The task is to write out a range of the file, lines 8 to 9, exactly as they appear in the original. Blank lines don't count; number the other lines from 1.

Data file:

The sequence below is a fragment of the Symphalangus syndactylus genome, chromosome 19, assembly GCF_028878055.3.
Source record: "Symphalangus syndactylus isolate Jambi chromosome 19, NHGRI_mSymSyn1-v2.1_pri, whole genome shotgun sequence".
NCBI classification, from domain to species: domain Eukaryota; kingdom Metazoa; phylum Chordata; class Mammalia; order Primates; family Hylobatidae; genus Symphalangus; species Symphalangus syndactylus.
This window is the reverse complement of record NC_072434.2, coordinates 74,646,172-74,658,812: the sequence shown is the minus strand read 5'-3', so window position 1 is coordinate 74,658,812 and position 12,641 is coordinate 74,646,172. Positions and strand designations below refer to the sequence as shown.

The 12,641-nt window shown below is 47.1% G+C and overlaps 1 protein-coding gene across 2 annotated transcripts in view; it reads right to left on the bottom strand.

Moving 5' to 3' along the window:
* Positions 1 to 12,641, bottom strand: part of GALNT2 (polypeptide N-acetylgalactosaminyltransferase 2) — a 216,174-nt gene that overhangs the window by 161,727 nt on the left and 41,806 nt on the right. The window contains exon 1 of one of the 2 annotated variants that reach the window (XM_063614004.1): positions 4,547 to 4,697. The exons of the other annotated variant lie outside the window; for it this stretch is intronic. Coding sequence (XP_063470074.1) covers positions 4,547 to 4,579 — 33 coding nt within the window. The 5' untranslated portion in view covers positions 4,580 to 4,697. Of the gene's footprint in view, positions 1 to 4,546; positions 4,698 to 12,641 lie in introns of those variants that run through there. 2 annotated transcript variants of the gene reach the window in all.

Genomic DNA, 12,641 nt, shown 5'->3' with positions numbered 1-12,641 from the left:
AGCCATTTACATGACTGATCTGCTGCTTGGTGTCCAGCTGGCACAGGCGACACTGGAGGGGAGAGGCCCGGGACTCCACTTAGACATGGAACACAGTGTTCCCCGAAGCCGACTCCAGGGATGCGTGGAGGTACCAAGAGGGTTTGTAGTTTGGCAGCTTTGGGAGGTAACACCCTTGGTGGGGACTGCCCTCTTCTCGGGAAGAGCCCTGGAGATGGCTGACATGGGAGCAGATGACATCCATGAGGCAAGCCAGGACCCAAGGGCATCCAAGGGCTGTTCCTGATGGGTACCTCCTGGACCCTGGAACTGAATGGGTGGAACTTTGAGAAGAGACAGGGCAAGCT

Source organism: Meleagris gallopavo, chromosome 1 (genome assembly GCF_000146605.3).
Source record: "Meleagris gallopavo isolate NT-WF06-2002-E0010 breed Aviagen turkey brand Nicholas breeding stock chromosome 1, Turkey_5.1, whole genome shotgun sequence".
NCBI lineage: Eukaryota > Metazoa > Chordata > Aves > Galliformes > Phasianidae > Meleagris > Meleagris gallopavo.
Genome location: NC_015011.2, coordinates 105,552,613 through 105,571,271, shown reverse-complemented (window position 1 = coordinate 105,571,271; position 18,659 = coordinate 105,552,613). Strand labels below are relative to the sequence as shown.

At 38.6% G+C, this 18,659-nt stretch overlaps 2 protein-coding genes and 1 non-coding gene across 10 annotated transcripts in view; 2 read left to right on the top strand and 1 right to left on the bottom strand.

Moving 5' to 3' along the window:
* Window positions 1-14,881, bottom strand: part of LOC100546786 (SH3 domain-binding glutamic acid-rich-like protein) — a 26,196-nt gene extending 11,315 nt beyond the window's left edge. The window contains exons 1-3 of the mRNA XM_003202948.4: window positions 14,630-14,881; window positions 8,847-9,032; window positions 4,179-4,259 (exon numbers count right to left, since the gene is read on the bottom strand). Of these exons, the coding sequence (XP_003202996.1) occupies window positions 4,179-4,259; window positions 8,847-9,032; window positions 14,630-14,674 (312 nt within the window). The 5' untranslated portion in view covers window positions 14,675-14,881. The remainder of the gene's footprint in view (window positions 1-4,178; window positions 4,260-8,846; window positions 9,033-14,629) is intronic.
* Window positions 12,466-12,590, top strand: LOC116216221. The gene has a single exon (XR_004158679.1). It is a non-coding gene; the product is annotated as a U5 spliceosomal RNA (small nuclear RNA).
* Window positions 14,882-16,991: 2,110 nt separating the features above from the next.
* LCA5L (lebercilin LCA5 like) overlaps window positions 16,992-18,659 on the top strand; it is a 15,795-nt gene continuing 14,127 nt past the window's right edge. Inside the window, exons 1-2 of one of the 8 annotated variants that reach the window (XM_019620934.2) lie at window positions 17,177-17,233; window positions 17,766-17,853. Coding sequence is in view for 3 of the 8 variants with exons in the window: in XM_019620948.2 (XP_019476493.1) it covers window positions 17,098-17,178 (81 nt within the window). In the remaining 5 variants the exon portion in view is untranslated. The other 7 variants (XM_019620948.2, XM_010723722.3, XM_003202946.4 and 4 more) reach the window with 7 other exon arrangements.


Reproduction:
Genomic DNA, 12,641 nt, shown 5'->3' with positions numbered 1-12,641 from the left:
AGCCATTTACATGACTGATCTGCTGCTTGGTGTCCAGCTGGCACAGGCGACACTGGAGGGGAGAGGCCCGGGACTCCACTTAGACATGGAACACAGTGTTCCCCGAAGCCGACTCCAGGGATGCGTGGAGGTACCAAGAGGGTTTGTAGTTTGGCAGCTTTGGGAGGTAACACCCTTGGTGGGGACTGCCCTCTTCTCGGGAAGAGCCCTGGAGATGGCTGACATGGGAGCAGATGACATCCATGAGGCAAGCCAGGACCCAAGGGCATCCAAGGGCTGTTCCTGATGGGTACCTCCTGGACCCTGGAACTGAATGGGTGGAACTTTGAGAAGAGACAGGGCAAGCT